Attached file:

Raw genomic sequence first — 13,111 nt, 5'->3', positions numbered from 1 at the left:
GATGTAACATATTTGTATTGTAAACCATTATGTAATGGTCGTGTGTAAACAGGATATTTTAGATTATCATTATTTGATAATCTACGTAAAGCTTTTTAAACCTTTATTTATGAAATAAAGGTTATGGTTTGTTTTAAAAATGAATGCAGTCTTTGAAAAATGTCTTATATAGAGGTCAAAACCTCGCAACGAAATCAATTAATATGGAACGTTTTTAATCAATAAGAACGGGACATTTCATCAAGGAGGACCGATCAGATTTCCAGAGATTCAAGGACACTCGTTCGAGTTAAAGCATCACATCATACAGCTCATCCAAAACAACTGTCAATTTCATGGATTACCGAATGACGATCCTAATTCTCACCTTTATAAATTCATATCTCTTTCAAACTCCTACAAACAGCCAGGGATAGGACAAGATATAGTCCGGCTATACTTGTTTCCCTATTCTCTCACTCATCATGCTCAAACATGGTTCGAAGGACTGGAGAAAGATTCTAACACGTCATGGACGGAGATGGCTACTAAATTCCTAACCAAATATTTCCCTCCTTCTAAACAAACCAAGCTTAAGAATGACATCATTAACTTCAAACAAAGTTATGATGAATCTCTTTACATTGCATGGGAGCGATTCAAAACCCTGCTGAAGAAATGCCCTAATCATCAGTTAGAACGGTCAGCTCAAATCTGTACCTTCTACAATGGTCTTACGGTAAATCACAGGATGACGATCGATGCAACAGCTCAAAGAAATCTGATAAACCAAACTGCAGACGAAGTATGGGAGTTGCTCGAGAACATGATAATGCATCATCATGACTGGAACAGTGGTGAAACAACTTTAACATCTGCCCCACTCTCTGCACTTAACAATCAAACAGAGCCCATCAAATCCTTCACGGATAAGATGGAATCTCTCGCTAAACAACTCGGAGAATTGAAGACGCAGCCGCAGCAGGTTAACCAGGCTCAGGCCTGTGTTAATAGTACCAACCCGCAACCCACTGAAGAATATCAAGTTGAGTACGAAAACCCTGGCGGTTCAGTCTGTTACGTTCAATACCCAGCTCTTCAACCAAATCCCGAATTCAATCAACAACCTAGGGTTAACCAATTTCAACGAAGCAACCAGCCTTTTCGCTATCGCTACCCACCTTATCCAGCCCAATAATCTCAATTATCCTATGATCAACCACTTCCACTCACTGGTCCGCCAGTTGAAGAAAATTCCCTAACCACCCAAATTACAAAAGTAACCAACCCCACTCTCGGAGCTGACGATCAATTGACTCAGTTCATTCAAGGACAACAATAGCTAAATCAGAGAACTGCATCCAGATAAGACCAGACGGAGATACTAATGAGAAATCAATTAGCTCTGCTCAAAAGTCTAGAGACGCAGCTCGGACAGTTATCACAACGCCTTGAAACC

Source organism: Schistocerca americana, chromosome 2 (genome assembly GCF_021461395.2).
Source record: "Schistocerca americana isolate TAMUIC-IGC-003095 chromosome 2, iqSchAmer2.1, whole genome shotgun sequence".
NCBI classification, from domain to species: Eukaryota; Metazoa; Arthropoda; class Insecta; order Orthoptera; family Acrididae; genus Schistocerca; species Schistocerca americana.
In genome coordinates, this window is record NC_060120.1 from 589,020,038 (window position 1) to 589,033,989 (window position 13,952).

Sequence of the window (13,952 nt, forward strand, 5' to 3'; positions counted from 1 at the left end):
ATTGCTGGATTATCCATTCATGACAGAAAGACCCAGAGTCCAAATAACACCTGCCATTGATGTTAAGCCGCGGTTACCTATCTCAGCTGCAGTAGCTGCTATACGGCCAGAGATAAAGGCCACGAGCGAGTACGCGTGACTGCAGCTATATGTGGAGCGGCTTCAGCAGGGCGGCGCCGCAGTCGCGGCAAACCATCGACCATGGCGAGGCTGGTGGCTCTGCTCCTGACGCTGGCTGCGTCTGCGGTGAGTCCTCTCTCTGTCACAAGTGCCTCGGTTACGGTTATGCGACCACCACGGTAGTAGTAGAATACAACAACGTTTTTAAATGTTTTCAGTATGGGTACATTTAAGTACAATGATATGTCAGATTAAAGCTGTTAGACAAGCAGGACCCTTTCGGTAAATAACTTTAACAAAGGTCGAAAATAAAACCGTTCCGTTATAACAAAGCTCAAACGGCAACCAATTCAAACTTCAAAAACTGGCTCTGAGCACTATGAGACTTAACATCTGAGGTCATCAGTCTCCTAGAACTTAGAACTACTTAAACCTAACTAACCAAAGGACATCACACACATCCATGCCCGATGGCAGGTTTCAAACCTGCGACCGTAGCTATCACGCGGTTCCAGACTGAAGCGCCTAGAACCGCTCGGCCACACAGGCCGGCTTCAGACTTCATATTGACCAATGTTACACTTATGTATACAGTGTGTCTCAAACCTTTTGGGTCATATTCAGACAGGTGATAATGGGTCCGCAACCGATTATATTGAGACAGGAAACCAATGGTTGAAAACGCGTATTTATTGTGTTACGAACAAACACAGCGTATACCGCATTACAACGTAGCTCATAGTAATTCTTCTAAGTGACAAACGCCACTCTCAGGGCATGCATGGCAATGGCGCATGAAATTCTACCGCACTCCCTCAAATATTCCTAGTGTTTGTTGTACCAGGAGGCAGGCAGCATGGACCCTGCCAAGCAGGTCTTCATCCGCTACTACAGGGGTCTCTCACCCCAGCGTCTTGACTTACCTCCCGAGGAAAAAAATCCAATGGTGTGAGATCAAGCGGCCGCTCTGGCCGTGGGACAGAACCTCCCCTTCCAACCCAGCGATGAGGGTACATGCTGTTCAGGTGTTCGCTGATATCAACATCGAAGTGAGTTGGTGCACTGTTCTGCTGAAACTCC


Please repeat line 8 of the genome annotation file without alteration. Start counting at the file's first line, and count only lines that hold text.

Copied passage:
ATTGCTGGATTATCCATTCATGACAGAAAGACCCAGAGTCCAAATAACACCTGCCATTGATGTTAAGCCGCGGTTACCTATCTCAGCTGCAGTAGCTGCTATACGGCCAGAGATAAAGGCCACGAGCGAGTACGCGTGACTGCAGCTATATGTGGAGCGGCTTCAGCAGGGCGGCGCCGCAGTCGCGGCAAACCATCGACCATGGCGAGGCTGGTGGCTCTGCTCCTGACGCTGGCTGCGTCTGCGGTGAGTCCTCTCTCTGTCACAAGTGCCTCGGTTACGGTTATGCGACCACCACGGTAGTAGTAGAATACAACAACGTTTTTAAATGTTTTCAGTATGGGTACATTTAAGTACAATGATATGTCAGATTAAAGCTGTTAGACAAGCAGGACCCTTTCGGTAAATAACTTTAACAAAGGTCGAAAATAAAACCGTTCCGTTATAACAAAGCTCAAACGGCAACCAATTCAAACTTCAAAAACTGGCTCTGAGCACTATGAGACTTAACATCTGAGGTCATCAGTCTCCTAGAACTTAGAACTACTTAAACCTAACTAACCAAAGGACATCACACACATCCATGCCCGATGGCAGGTTTCAAACCTGCGACCGTAGCTATCACGCGGTTCCAGACTGAAGCGCCTAGAACCGCTCGGCCACACAGGCCGGCTTCAGACTTCATATTGACCAATGTTACACTTATGTATACAGTGTGTCTCAAACCTTTTGGGTCATATTCAGACAGGTGATAATGGGTCCGCAACCGATTATATTGAGACAGGAAACCAATGGTTGAAAACGCGTATTTATTGTGTTACGAACAAACACAGCGTATACCGCATTACAACGTAGCTCATAGTAATTCTTCTAAGTGACAAACGCCACTCTCAGGGCATGCATGGCAATGGCGCATGAAATTCTACCGCACTCCCTCAAATATTCCTAGTGTTTGTTGTACCAGGAGGCAGGCAGCATGGACCCTGCCAAGCAGGTCTTCATCCGCTACTACAGGGGTCTCTCACCCCAGCGTCTTGACTTACCTCCCGAGGAAAAAAATCCAATGGTGTGAGATCAAGCGGCCGCTCTGGCCGTGGGACAGAACCTCCCCTTCCAACCCAGCGATGAGGGTACATGCTGTTCAGGTGTTCGCTGATATCAACATCGAAGTGAGTTGGTGCACTGTTCTGCTGAAACTCC